Norwegian thespian and star of Thelma, she’s searching for strength in female roles.
“I’m up for anything as long as it’s an interesting project with a strong, complex female character.” Eili Harboe has my attention across three screens. One playing Thelma, her latest feature; red wine in one hand, my phone in the other, her Instagram account glares on the second. The final is her agent’s email on my computer, bearing the above and more. “As a young actress I feel a responsibility to be a part of creating strong, female characters,” she says, “and not portray those who are simply buffers for the male protagonist.”
The actor and art history student (a BA in English Literature is already hers) is somewhere towards the end of a promotional tour for Joachim Trier’s Thelma, the supernatural picture in which she plays the title character, a biology student navigating life beyond the confines of her religious upbringing. “I’m so grateful to be a part of this project,” Harboe writes. “Filming Thelma has been one of the greatest experiences of my life so far.” Acting in some form for the better part of her 23 years, it’s the Norwegian language film that is seeing her championed by audiences far beyond her native Stavanger (she’s since been announced as one of the 10 most promising up and coming actors selected for the European Shooting Stars).
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“I actually draw a lot of inspiration from literature, art and music,” Harboe clarifies with a nod to her education. “I love actors that are vulnerable, committed and versatile.” She’s listing the qualities that determine her thespian heroes – namely Natalie Portman and Naomi Watts – but the attributes could just as easily be appointed to her own brand of drama. Certainly the contrast between Tale, the outspoken wannabe she portrayed in 2013’s Kiss Me You Fucking Moron, and Thelma, offer some verification of the latter. “You’re a fucked chicken,” Tale yells to a famous actor, mid-way through preventing a male companion from being raped by a group brandishing a fir cone – Thelma can barely vocalise the expression “Jesus Satan”.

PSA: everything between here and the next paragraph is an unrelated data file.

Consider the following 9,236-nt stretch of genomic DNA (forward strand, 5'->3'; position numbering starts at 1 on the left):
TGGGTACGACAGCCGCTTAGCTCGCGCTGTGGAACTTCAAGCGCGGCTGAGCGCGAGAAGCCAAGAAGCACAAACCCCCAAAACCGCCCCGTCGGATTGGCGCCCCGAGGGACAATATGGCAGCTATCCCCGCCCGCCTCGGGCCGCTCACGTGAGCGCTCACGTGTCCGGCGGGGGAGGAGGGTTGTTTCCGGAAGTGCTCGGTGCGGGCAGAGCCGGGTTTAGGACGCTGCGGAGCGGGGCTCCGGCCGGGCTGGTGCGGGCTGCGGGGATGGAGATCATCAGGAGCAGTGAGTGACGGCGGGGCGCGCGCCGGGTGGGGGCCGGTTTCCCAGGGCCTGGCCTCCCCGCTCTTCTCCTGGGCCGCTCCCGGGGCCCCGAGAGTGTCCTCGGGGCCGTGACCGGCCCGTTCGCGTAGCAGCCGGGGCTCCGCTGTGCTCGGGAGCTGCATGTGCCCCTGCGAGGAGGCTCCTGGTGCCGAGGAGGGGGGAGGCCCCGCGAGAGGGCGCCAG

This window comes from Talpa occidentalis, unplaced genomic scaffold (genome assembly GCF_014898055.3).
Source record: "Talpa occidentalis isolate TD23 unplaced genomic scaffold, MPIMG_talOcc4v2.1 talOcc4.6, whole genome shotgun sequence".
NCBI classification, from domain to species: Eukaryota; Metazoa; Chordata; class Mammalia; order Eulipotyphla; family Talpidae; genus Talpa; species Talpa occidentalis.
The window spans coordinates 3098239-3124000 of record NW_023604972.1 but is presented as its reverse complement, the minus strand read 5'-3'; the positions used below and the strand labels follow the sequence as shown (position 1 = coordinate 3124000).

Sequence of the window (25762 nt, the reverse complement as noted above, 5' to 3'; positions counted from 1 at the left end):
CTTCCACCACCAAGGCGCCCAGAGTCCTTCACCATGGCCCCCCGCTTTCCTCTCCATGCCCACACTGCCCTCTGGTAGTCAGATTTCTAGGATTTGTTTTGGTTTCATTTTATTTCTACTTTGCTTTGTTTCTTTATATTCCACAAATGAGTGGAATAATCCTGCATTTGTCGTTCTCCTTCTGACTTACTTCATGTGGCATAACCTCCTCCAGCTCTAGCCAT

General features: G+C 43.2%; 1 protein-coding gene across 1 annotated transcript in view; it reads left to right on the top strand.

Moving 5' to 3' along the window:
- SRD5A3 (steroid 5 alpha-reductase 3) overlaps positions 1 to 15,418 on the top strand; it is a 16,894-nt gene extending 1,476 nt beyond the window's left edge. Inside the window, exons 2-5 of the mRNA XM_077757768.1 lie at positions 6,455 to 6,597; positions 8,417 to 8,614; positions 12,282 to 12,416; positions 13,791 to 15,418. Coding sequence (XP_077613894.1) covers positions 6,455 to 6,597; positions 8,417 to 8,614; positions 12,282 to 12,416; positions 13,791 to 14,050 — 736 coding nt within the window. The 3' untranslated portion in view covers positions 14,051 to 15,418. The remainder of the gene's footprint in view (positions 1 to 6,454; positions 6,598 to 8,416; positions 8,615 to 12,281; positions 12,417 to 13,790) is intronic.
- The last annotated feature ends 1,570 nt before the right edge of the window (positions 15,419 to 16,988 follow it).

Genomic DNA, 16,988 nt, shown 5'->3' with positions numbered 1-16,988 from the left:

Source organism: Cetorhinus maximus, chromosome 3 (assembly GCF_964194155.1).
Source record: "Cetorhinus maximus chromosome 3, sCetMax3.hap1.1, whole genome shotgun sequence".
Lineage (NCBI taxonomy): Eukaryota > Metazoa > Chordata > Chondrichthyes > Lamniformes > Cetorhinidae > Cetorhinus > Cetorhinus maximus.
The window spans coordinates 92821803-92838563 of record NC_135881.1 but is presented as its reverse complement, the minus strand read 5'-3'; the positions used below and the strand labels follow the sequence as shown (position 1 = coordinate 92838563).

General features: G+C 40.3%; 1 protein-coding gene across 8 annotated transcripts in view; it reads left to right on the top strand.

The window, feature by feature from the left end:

“We’re a small country and a small industry,” the actor observes later, responding to a question on Norway’s film and TV industries. Beyond the praise Trier, in his own right, and Thelma have received, the web series Skam, in particular, has this year won recognition outside of its locale. The Fader named it the world’s “most important” show about high school, while Simon Fuller’s XIX Entertainment bought the rights for an English speaking remake. “I think Tarjei and Henrik are incredible,” Harboe tells me, herself a fan.
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“I get the sense that it’s more personal,” she continues, speaking again of the wider industry. “We are very lucky in the way that we have state financed means. Unfortunately, with our new government, they don’t see as much value in culture – they’ve cut the state budget [for culture]. They are also racist and make decisions that favours the richest in our society. I think it’s a huge historic setback.” It doesn’t take a great deal to comprehend the actor’s frustrations.
Once the singer of an acid jazz funk band and formerly involved with a hip hop orchestra (they toured Norway), recently signing with a US agent, the actress is keen to reiterate her commitment to portraying complex females, in Norwegian cinema, Hollywood, and beyond. “That’s something I’m very conscious about when I’m doing auditions,” she enthuses. La La Land – by which I mean David Lynch, Harboe’s dream collaborator (“if I would have to choose”), are you ready?
Taken from the Winter 17/18 Issue of Wonderland; out now and available to buy here.
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